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Detection and analysis of partial discharges in non-uniform field

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Insulation aging monitoring is widely used to evaluate the operating condition of power equipment. One important monitoring method is detecting partial discharges (PD). PD is a localized breakdown of dielectric

Insulation aging monitoring is widely used to evaluate the operating condition of power equipment. One important monitoring method is detecting partial discharges (PD). PD is a localized breakdown of dielectric and its characteristics can give information about the insulation aging. Most existing test methods cannot identify different kinds of defects. Also, the practical application of PD detection in most existing test methods is restricted by weak PD signals and strong electric field disturbance from surroundings. In order to monitor aging situation in detail, types of PDs are important features to take into account. To classify different types of PDs, pulse sequence analysis (PSA) method is advocated to analyze PDs in the rod-plane model. This method can reflect cumulative effects of PDs, which are always ignored when only measuring PD value. It also shows uniform characteristics when different kinds of detecting system are utilized. Moreover, it does not need calibration. Analysis results from PSA show highly consistent distribution patterns for the same type of PDs and significant differences in the distribution patterns among types of PDs. Furthermore, a new method to detect PD signals using fiber bragg grating (FBG) based PD sensor is studied in this research. By using a piezoelectric ceramic transducer (PZT), small PD signals can be converted to pressure signal and then converted to an optical wavelength signal with FBG. The optical signal is isolated from the electric field; therefore its attenuation and anti-jamming performance will be better than traditional methods. Two sensors, one with resonant frequency of 42.7 kHz and the other 300 kHz, were used to explore the performance of this testing system. However, there were issues with the sensitivity of the sensors of these devices and the results have been communicated with the company. These devices could not give the results at the same level of accuracy as the conventional methods.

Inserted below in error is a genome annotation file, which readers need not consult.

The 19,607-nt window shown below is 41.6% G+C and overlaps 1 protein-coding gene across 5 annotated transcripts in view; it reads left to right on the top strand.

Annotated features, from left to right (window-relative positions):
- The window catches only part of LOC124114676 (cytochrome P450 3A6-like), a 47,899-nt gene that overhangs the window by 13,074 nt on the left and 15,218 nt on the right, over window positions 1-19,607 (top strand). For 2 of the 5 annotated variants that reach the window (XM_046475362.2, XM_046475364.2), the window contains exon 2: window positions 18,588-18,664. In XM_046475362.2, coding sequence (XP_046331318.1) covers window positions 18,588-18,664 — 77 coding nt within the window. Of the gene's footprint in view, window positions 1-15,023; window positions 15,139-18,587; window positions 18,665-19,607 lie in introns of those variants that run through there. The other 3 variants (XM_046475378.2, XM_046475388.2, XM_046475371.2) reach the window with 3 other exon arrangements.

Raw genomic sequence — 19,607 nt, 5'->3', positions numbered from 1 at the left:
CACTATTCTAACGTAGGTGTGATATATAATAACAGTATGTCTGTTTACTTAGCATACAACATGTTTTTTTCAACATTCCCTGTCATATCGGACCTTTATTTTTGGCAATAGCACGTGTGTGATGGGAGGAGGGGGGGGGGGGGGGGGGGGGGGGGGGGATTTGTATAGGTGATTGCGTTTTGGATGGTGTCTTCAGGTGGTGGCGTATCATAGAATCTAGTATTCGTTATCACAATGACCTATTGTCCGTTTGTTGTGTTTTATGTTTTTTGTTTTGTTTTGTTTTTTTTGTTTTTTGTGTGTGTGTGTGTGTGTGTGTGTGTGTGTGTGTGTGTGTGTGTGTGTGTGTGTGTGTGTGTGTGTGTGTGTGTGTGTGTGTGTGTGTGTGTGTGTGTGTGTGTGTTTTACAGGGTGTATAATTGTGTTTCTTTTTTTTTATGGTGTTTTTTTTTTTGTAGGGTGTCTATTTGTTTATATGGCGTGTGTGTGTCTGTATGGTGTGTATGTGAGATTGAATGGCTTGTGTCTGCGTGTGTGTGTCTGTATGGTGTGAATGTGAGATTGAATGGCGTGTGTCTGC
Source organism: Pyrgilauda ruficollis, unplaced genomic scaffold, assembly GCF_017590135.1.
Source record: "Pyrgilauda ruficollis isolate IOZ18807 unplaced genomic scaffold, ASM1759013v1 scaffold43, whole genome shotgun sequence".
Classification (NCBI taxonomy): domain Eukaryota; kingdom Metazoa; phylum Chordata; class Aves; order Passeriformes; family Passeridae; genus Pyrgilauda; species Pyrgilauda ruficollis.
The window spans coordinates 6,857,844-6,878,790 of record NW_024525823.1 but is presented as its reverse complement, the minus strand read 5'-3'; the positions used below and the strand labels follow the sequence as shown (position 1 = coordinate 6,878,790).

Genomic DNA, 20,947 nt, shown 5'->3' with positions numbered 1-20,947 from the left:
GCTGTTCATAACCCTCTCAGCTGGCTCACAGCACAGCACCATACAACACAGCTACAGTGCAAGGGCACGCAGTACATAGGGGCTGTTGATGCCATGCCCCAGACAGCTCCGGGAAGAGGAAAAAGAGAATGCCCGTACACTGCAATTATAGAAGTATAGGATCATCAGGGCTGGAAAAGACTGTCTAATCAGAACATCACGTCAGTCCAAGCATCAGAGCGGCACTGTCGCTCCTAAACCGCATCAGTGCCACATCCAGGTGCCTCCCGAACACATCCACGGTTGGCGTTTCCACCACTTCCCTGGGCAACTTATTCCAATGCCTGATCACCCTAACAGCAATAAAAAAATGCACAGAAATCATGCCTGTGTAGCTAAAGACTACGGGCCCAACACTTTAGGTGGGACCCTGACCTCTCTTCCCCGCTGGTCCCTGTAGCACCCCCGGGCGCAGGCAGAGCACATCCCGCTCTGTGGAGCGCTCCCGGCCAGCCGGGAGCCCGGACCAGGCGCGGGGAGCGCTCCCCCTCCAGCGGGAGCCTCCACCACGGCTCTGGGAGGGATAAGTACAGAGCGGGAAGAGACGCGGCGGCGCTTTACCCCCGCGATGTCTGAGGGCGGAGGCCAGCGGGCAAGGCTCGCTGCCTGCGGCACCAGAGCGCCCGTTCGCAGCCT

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Date Created
  • 2013

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Seasonal and tilt angle dependence of soiling loss factor and development of artificial soil deposition chamber replicating natural dew cycle

Description

This is a two-part thesis. Part 1 presents the seasonal and tilt angle dependence of soiling loss factor of photovoltaic (PV) modules over two years for Mesa, Arizona (a desert

This is a two-part thesis. Part 1 presents the seasonal and tilt angle dependence of soiling loss factor of photovoltaic (PV) modules over two years for Mesa, Arizona (a desert climatic condition). Part 2 presents the development of an indoor artificial soil deposition chamber replicating natural dew cycle. Several environmental factors affect the performance of PV systems including soiling. Soiling on PV modules results in a decrease of sunlight reaching the solar cell, thereby reducing the current and power output. Dust particles, air pollution particles, pollen, bird droppings and other industrial airborne particles are some natural sources that cause soiling. The dust particles vary from one location to the other in terms of particle size, color, and chemical composition. The thickness and properties of the soil layer determine the optical path of light through the soil/glass interface. Soil accumulation on the glass surface is also influenced by environmental factors such as dew, wind speeds and rainfall. Studies have shown that soil deposition is closely related to tilt angle and exposure period before a rain event. The first part of this thesis analyzes the reduction in irradiance transmitted to a solar cell through the air/soil/glass in comparison to a clean cell (air/glass interface). A time series representation is used to compare seasonal soiling loss factors for two consecutive years (2014-2016). The effect of tilt angle and rain events on these losses are extensively analyzed. Since soiling is a significant field issue, there is a growing need to address the problem, and several companies have come up with solutions such as anti-soiling coatings, automated cleaning systems etc. To test and validate the effectiveness of these anti-soiling coating technologies, various research institutes around the world are working on the design and development of artificial indoor soiling chambers to replicate the natural process in the field. The second part of this thesis work deals with the design and development of an indoor artificial soiling chamber that replicates natural soil deposition process in the field.

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Date Created
  • 2017